Red Migrations: Marxism and Transnational Mobility after 1917 is a research project organized by Bradley Gorski (Georgetown University) and Philip Gleissner (The Ohio State University). The project explores the many ways in which Marxism and Soviet culture enabled, facilitated, and moderated global mobility, shaping transnational socialist communities. In the fall of 2020, we are convening a series of virtual seminars, where scholars of 20th century culture will workshop their contributions to a volume on this topic.

Project Abstract:

Together with a new political, social, and cultural order, the Russian Revolution brought about a new spatial order – and with it new patterns, motivations, and impacts of migration. Traditionally, the transnational aftermath of 1917 has been studied primarily through the involuntary migrations of those in opposition to the new Soviet system—the white émigrés. Though the post-revolutionary diasporas were politically and socially diverse, a Cold War lens has often spotlighted the literary production, patterns of cultural preservation, modes of assimilation, and political ambitions of these émigrés that could be cast in opposition to the revolutionary project. Largely understudied remain the “red migrations,” or the various multidirectional and multilateral transnational movements of leftist thinkers, artists, and writers. From avant-garde poets like David Burliuk, to Marxist theoreticians like Gyorgy Lukacs, to “fellow travelers” like Paul Robeson, leftists of all stripes were inspired and at times impelled by the Soviet revolution to cross borders. The resulting circulation of ideas, aesthetic forms, as well as individuals not only contributed enormously to the ferment of creative activity in the early Soviet years, but also deeply informed international leftist aesthetic and political practice throughout the twentieth century. The robust and diverse transnational networks created by these circulations are at the center of the proposed volume, Red Migrations: Marxism and Transnational Mobility after 1917.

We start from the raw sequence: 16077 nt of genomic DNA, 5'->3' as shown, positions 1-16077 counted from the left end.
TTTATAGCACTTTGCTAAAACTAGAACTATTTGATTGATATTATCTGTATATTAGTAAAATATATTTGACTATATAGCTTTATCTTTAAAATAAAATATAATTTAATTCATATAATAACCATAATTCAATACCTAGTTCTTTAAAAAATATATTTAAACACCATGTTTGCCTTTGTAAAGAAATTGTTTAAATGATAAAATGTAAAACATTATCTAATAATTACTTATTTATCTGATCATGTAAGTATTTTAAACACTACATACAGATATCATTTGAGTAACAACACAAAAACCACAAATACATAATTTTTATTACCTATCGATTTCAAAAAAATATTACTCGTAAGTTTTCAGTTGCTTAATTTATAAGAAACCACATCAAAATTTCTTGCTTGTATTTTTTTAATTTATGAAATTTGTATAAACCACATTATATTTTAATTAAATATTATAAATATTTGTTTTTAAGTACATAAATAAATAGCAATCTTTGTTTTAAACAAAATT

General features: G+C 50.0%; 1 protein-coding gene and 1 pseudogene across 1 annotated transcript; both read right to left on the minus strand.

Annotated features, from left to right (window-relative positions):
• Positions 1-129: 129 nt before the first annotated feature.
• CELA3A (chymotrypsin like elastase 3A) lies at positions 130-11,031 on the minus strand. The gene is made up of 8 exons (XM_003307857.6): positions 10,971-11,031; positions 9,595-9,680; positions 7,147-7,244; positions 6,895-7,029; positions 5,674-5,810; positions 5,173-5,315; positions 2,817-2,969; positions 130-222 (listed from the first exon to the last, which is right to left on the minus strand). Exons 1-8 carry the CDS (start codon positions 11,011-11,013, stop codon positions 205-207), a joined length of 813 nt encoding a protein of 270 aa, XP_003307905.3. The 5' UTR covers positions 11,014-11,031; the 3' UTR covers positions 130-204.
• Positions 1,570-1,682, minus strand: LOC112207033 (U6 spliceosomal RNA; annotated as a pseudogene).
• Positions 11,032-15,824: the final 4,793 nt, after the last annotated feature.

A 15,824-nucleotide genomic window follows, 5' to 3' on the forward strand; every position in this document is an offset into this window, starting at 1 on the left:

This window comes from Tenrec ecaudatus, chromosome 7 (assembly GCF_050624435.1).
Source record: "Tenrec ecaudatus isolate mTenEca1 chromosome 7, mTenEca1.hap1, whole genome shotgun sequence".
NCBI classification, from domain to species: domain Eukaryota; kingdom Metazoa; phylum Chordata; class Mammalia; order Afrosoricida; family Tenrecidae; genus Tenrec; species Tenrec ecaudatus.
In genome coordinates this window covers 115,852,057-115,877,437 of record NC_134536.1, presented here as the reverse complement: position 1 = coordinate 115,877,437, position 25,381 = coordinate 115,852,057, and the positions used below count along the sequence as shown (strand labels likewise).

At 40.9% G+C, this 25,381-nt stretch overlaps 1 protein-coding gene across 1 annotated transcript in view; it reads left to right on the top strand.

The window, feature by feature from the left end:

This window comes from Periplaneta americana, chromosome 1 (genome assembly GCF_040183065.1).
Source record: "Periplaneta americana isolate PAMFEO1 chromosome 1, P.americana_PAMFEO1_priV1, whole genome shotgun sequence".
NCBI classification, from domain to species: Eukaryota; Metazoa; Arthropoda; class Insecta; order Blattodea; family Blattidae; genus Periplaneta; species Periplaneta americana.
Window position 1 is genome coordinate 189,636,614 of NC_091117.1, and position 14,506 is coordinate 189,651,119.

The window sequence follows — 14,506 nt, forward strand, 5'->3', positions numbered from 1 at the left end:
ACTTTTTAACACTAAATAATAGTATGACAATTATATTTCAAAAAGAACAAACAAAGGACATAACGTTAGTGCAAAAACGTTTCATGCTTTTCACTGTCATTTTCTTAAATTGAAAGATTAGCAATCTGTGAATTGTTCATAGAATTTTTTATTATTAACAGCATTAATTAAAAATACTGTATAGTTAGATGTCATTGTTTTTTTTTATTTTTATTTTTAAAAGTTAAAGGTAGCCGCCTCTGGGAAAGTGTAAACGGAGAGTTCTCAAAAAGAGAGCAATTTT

As the first volume focusing specifically on these networks, Red Migrations highlights the global resonance of the 1917 revolution and brings anti-colonialism, black leftism, and feminism into conversation with early Soviet cultural history. Beyond offering new insights into the global leftist project, Red Migrations adds much needed complexity to traditional emigre studies by emphasizing the porousness of boundaries between east and west, between émigrés and leftists, and between “Western” Marxism and “Soviet” Marxism as theoretical traditions. Furthermore, the volume interrogates the contours of the specific transnational condition created by Marxism in the twentieth century: How did socialist ideology and cultural praxis facilitate negotiations between cultural and political spaces? How did these spaces transform through transnational encounters as Soviet culture came into contact with both sympathetic and hostile cultures throughout the rest of the world? What cultural and political alternatives took shape in these transnational experiences? Finally, Red Migrations breaks new ground in the study of cultural flows in the 20th century. Considering both voluntary and forced relocation, officially sanctioned and irregular border crossings, Red Migrations provides a complex and nuanced picture of post-1917 transnationalism while challenging the limitations of current approaches to assimilation and cultural exchange.